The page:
2016 Kitamae Shipping—five

The fascia of this contemporary “sea chest” styled cabinet is a gem—wonderful metal fittings over a piece of zelkova wood, which has been finished with true lacquer.  The wood has the figuring of a burr and is termed tama-moku.  Photo courtesy of Ryohei Kido.

Dedication Personified
All serious craftspeople are dedicated.  That goes without saying.  But amongst so many Ryohei Kido’s degree of commitment and dedication is something special.

This chest flirts with tradition in a meaningful way, without being a simple reproduction.
Photo courtesy of Ryohei Kiko.
On leaving University he began working for a regional newspaper as a journalist.  It was then that he become interested in tansu—the chests which have now become so popular outside of Japan.  But it was the sea chests in particular that interested Ryohei.

He bravely decided to pursue a new career after meeting a maker of fine interior fittings.  Soon after becoming an apprentice, however, his sensei, Yoshio Yotsuya suddenly passed away.  What was Ryohei to do?  He had a family to support but was determined to learn woodworking skills.

On opening the front door of this kakesuzuri sea chest, a number of drawers are revealed but there is much to frustrate the would-be thief.  Locks are not the only irritation.  Photo courtesy of Ryohei Kido.

While engaged in some formal training at two different firms making timber household fittings, he continued to visit stores to increase his knowledge of tansu in general and funa-dansu—sea chests—in particular.

Returning to the same stores, he gradually became more and more familiar with the chests of his passion and, at the same time, got to know the store owners, who began to understand just how sincere and passionate Ryohei really was.  Eventually store owners began to ask him to do some repairs and thus “the sea chests became my teacher”.

What is seen hides what is cunningly concealed.  This is a relatively simple example of how boxes can be hidden in such a way as to thwart and foil a would be thief, not only in finding them but in extracting them, too.  Image courtesy of Ryohei Kido.

At first he began by making the more simple kakesuzuri sea chest—a combined safe and stationary chest.  It was not unusual for such chests to have hidden compartments and drawers, so making such devices was something that Ryohei had to study.

He later began to make larger chests, either with hidden compartments of a type he had seen before, or to actually develop his own ways of concealing spaces and boxes within the body of a chest.  For one of his customers he even had to make a video to demonstrate how to access and use the concealed compartments he had devised.

This larger sea chest could be carried ashore for the Captain, who would do business with local merchants at the port of call.  Photo courtesy of Ryohei Kido.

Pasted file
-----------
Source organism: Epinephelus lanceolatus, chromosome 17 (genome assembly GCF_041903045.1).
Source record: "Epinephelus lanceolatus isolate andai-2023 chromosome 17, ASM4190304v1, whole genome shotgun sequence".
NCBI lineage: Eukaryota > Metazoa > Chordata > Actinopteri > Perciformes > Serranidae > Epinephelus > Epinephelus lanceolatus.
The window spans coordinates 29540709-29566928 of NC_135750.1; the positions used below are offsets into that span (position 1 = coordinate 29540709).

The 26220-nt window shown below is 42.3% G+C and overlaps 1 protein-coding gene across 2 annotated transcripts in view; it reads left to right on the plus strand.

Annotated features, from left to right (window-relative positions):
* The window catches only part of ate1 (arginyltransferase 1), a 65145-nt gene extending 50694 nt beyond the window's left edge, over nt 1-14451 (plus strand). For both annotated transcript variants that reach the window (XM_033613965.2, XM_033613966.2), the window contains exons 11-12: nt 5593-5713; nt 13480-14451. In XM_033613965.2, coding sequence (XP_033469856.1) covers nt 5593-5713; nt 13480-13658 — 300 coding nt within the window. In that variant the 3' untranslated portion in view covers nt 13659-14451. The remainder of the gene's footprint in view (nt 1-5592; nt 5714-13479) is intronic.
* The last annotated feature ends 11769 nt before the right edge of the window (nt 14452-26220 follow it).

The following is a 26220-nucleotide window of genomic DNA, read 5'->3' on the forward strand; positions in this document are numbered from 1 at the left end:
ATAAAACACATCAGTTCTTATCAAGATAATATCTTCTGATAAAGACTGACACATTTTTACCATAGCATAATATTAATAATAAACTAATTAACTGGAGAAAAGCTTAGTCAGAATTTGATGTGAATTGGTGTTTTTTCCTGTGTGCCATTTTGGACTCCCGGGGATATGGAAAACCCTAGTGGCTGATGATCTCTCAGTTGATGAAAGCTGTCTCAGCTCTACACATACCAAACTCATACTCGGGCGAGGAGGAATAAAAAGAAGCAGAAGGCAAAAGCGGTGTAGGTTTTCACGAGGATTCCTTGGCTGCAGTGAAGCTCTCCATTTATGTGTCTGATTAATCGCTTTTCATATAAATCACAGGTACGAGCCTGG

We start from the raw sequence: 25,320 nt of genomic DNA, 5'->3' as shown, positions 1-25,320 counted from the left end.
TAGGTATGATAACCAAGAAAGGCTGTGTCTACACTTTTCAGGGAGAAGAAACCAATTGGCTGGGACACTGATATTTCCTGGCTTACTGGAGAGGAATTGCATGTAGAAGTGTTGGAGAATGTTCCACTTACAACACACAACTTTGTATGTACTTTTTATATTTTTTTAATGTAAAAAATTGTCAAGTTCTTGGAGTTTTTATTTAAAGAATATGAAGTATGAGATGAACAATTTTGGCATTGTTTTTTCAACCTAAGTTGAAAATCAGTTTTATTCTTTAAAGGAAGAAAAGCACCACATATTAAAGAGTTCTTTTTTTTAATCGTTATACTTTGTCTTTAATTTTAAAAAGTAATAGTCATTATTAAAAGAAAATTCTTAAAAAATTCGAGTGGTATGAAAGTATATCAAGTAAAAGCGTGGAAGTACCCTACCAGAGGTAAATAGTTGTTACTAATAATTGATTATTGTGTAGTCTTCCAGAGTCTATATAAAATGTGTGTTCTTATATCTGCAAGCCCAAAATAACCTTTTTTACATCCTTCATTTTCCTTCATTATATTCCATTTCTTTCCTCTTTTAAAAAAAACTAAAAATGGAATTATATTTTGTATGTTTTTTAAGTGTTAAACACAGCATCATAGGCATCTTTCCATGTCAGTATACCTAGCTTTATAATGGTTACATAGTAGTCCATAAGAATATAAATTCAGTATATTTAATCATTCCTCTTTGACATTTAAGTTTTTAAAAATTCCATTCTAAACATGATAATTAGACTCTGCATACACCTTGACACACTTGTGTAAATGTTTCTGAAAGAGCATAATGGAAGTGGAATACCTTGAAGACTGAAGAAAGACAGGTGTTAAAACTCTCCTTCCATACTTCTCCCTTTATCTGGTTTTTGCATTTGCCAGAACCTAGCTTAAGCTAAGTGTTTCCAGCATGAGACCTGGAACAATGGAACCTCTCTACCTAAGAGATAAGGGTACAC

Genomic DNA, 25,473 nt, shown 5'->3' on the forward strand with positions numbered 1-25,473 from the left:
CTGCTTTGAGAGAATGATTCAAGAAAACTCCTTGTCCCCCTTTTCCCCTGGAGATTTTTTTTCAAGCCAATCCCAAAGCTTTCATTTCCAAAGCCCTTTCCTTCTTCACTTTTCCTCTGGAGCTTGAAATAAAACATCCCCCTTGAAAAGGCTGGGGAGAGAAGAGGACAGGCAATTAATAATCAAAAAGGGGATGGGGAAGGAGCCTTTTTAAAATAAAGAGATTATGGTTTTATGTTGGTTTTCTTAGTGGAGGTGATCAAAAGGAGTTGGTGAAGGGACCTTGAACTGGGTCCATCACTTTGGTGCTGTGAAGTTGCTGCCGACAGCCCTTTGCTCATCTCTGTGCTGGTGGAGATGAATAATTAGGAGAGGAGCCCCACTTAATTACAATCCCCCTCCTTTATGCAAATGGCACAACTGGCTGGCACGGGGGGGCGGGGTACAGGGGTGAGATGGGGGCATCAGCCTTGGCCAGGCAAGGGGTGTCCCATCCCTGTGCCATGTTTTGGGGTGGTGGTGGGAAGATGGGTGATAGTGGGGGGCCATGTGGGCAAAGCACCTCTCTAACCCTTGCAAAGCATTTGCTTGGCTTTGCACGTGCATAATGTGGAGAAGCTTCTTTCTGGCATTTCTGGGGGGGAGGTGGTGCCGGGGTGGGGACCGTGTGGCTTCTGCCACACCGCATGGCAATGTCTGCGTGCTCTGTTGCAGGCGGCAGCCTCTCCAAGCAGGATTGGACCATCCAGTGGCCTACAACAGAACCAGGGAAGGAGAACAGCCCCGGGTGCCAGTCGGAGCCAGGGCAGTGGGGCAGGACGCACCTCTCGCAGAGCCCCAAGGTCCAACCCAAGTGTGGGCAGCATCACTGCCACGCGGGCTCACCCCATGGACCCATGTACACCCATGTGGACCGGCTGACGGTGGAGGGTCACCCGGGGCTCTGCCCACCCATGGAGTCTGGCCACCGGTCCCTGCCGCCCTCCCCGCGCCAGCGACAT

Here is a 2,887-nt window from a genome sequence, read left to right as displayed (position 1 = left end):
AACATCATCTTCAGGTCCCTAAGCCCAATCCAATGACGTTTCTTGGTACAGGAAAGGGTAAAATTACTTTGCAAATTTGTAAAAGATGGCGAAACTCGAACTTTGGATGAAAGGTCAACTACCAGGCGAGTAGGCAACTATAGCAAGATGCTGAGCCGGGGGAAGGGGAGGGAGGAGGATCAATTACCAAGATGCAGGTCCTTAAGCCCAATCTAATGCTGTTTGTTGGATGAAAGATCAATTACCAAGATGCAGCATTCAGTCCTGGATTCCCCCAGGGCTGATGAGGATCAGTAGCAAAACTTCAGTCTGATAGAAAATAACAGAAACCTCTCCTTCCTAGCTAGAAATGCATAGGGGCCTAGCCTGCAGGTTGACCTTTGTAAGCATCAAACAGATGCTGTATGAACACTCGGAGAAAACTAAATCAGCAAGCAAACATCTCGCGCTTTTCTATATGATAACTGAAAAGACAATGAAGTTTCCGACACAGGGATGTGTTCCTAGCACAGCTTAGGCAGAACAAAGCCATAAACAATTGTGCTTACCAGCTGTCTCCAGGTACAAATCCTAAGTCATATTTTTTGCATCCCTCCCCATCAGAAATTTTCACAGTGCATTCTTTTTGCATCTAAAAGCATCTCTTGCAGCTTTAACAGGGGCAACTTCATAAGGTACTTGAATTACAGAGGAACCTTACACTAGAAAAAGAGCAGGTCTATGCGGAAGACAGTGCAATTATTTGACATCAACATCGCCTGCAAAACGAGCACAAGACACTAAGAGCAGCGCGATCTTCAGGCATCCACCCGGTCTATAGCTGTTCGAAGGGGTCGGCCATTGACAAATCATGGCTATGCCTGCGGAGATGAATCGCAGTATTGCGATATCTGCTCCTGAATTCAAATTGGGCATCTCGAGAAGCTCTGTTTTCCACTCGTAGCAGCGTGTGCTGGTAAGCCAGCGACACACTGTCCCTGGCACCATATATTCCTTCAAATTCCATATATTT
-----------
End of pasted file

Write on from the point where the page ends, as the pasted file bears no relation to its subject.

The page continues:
It was not just the woodwork skills he had to acquire.  Ryohei also made a point of making all the metal fittings too.  Like the wood, these are coated with true lacquer, heat being used to effect the bond between the two materials.  Nails and locks also had to be made.  With no previous experience of working in metal, it was his wife, Akiko, who took on some of this work.

The locks and keys are individually made by Ryohei, with the assistance of his wife.
Photo courtesy of Ryohei Kido.
Although more recently Ryohei has concentrated on the making of sea-chest-style pieces, he is far from a slave to tradition.  He is inventive and adapts what he makes to suit modern conditions, while still stylistically flirting with historical styles and methods.

This simple sword chest would not look out of place in the modernest of interiors with its simple lines and beautifully finished fittings and figured zelkova wood.  Photo courtesy of Ryohei Kido.
In complete contrast to the precision and glowing artistry of the his sea chests, Ryohei has also explored another form of cabinet making.  This is a knock-down chest made of boards which still bear the scares of a traditional Japanese broad bladed saw.  Photo courtesy of Ryohei Kido.

His Nomad chest displays other interests.  It has a character that could not be further from that of the sea chests—not showy but still highly appealing.  It was inspired by a piece of Afghan furniture.  He used a traditional Japanese panel saw to cut the boards and expressed the scares left by the saw using several applications of true lacquer.

Resolute and determined, Ryohei continues to make exciting pieces of furniture—traditions are respected and moulded to satisfy his passions and contemporary life styles.  Whatever he does he remains dedication personified.

If you would like to see more of Ryohei’s work, please copy and paste iwate.info.co.jp/funadansu/ or enter 木戸良平 (his name in characters) for images of his work.  Alternatively go to his FaceBook page https://www.facebook.com/seachest.hakoya/.

All images courtesy of Ryohei Kido 

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